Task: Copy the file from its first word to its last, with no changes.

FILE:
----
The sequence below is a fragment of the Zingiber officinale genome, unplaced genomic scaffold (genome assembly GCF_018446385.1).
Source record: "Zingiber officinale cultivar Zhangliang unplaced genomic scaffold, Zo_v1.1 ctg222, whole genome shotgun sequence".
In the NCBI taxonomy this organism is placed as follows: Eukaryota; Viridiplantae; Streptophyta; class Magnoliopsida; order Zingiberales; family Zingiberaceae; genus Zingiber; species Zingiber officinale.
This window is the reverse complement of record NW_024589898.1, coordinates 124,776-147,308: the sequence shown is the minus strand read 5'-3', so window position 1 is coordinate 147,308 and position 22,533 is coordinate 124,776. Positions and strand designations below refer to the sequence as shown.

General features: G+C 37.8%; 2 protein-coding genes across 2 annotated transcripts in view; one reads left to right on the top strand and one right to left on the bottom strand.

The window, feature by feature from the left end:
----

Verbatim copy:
The sequence below is a fragment of the Zingiber officinale genome, unplaced genomic scaffold (genome assembly GCF_018446385.1).
Source record: "Zingiber officinale cultivar Zhangliang unplaced genomic scaffold, Zo_v1.1 ctg222, whole genome shotgun sequence".
In the NCBI taxonomy this organism is placed as follows: Eukaryota; Viridiplantae; Streptophyta; class Magnoliopsida; order Zingiberales; family Zingiberaceae; genus Zingiber; species Zingiber officinale.
This window is the reverse complement of record NW_024589898.1, coordinates 124,776-147,308: the sequence shown is the minus strand read 5'-3', so window position 1 is coordinate 147,308 and position 22,533 is coordinate 124,776. Positions and strand designations below refer to the sequence as shown.

General features: G+C 37.8%; 2 protein-coding genes across 2 annotated transcripts in view; one reads left to right on the top strand and one right to left on the bottom strand.

The window, feature by feature from the left end: